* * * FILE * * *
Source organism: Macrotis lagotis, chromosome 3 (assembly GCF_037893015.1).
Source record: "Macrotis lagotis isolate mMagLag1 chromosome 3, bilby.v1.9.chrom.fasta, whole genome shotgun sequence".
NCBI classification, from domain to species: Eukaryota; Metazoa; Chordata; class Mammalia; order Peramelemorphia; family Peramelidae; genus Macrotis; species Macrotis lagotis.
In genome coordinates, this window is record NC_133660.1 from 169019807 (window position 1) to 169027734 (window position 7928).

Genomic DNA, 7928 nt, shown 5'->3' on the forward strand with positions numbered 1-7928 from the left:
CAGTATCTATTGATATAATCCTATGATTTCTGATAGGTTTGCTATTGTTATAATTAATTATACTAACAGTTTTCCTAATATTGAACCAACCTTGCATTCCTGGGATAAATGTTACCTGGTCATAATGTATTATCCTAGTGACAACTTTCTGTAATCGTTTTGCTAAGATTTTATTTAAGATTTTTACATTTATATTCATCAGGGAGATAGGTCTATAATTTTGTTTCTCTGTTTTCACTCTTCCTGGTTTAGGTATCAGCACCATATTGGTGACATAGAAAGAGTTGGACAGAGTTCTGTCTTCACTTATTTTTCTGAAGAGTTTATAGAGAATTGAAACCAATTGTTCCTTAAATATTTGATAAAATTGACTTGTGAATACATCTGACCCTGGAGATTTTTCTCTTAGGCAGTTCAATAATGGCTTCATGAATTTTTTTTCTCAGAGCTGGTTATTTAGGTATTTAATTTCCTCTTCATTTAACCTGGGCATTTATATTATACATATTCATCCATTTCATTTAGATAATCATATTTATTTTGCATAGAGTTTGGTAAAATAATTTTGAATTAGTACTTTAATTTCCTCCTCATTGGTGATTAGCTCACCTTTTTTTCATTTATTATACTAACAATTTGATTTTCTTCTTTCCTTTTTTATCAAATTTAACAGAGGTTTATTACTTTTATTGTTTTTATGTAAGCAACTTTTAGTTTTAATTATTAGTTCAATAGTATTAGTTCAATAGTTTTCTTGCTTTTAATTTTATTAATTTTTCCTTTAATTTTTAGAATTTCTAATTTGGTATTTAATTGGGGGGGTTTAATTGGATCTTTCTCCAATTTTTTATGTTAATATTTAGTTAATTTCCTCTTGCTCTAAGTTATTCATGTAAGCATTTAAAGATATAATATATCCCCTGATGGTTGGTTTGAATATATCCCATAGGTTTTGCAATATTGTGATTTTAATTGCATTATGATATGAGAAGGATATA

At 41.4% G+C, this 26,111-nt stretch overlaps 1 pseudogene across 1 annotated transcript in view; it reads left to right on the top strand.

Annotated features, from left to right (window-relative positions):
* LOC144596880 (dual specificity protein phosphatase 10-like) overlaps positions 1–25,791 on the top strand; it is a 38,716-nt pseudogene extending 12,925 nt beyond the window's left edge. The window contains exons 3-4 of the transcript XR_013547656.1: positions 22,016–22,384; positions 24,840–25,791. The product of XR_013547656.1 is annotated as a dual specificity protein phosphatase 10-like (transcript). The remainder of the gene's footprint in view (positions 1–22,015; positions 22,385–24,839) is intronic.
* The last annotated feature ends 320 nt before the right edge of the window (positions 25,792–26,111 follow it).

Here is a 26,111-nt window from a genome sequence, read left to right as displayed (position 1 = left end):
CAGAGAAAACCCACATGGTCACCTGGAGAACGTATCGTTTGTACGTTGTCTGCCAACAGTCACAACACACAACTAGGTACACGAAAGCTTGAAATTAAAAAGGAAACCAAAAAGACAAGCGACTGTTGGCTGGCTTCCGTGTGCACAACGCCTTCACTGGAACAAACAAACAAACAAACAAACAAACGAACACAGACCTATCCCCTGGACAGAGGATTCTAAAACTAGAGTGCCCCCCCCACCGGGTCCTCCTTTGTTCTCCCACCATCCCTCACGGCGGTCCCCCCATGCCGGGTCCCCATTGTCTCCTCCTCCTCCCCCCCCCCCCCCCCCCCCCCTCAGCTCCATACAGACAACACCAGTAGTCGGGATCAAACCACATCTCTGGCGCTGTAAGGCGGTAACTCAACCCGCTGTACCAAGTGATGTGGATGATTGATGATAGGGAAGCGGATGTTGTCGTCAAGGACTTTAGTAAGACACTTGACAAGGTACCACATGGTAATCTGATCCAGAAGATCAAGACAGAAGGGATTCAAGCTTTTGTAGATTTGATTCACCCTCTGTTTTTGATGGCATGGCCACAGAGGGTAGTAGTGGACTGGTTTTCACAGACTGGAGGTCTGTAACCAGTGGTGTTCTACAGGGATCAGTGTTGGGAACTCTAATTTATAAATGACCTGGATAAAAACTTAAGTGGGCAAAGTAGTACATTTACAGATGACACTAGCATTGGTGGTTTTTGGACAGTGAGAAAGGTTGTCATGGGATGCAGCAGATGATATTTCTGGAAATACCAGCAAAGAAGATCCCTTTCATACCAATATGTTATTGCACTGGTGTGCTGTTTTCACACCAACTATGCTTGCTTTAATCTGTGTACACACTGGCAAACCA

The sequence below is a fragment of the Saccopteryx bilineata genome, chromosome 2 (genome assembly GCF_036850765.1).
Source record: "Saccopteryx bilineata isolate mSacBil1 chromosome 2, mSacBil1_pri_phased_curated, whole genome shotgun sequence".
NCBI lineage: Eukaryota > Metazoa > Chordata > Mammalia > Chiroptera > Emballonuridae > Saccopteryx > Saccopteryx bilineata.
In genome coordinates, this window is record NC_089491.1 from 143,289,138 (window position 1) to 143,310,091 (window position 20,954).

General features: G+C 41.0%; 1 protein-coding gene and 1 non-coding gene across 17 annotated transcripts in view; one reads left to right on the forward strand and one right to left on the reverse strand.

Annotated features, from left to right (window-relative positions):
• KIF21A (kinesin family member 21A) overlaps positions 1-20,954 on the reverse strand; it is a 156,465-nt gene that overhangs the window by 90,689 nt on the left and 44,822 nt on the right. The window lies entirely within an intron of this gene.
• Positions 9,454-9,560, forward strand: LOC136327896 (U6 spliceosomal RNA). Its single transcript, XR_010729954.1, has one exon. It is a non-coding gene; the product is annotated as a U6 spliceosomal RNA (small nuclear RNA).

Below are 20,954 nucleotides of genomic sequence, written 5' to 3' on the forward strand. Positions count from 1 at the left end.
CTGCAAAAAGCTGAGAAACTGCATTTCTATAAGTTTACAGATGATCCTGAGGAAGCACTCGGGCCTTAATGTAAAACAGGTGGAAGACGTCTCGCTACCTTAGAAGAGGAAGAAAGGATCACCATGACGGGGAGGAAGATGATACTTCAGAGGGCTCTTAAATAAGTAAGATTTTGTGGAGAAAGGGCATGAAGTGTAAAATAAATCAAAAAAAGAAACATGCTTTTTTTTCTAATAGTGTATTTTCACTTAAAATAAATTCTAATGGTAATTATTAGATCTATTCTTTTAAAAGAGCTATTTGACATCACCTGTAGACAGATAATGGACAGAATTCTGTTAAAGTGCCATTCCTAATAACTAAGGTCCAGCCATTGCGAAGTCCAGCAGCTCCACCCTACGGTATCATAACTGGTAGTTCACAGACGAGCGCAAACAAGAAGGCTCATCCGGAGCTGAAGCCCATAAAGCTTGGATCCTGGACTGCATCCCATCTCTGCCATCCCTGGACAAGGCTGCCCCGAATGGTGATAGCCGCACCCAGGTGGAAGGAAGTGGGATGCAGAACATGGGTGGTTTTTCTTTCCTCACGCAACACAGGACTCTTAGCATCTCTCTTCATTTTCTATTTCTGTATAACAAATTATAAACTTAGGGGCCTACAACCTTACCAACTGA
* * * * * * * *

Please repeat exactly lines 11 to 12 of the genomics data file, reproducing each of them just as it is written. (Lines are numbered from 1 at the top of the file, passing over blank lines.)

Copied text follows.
Here is a 26,111-nt window from a genome sequence, read left to right as displayed (position 1 = left end):
CAGAGAAAACCCACATGGTCACCTGGAGAACGTATCGTTTGTACGTTGTCTGCCAACAGTCACAACACACAACTAGGTACACGAAAGCTTGAAATTAAAAAGGAAACCAAAAAGACAAGCGACTGTTGGCTGGCTTCCGTGTGCACAACGCCTTCACTGGAACAAACAAACAAACAAACAAACAAACGAACACAGACCTATCCCCTGGACAGAGGATTCTAAAACTAGAGTGCCCCCCCCACCGGGTCCTCCTTTGTTCTCCCACCATCCCTCACGGCGGTCCCCCCATGCCGGGTCCCCATTGTCTCCTCCTCCTCCCCCCCCCCCCCCCCCCCCCCTCAGCTCCATACAGACAACACCAGTAGTCGGGATCAAACCACATCTCTGGCGCTGTAAGGCGGTAACTCAACCCGCTGTACCAAGTGATGTGGATGATTGATGATAGGGAAGCGGATGTTGTCGTCAAGGACTTTAGTAAGACACTTGACAAGGTACCACATGGTAATCTGATCCAGAAGATCAAGACAGAAGGGATTCAAGCTTTTGTAGATTTGATTCACCCTCTGTTTTTGATGGCATGGCCACAGAGGGTAGTAGTGGACTGGTTTTCACAGACTGGAGGTCTGTAACCAGTGGTGTTCTACAGGGATCAGTGTTGGGAACTCTAATTTATAAATGACCTGGATAAAAACTTAAGTGGGCAAAGTAGTACATTTACAGATGACACTAGCATTGGTGGTTTTTGGACAGTGAGAAAGGTTGTCATGGGATGCAGCAGATGATATTTCTGGAAATACCAGCAAAGAAGATCCCTTTCATACCAATATGTTATTGCACTGGTGTGCTGTTTTCACACCAACTATGCTTGCTTTAATCTGTGTACACACTGGCAAACCA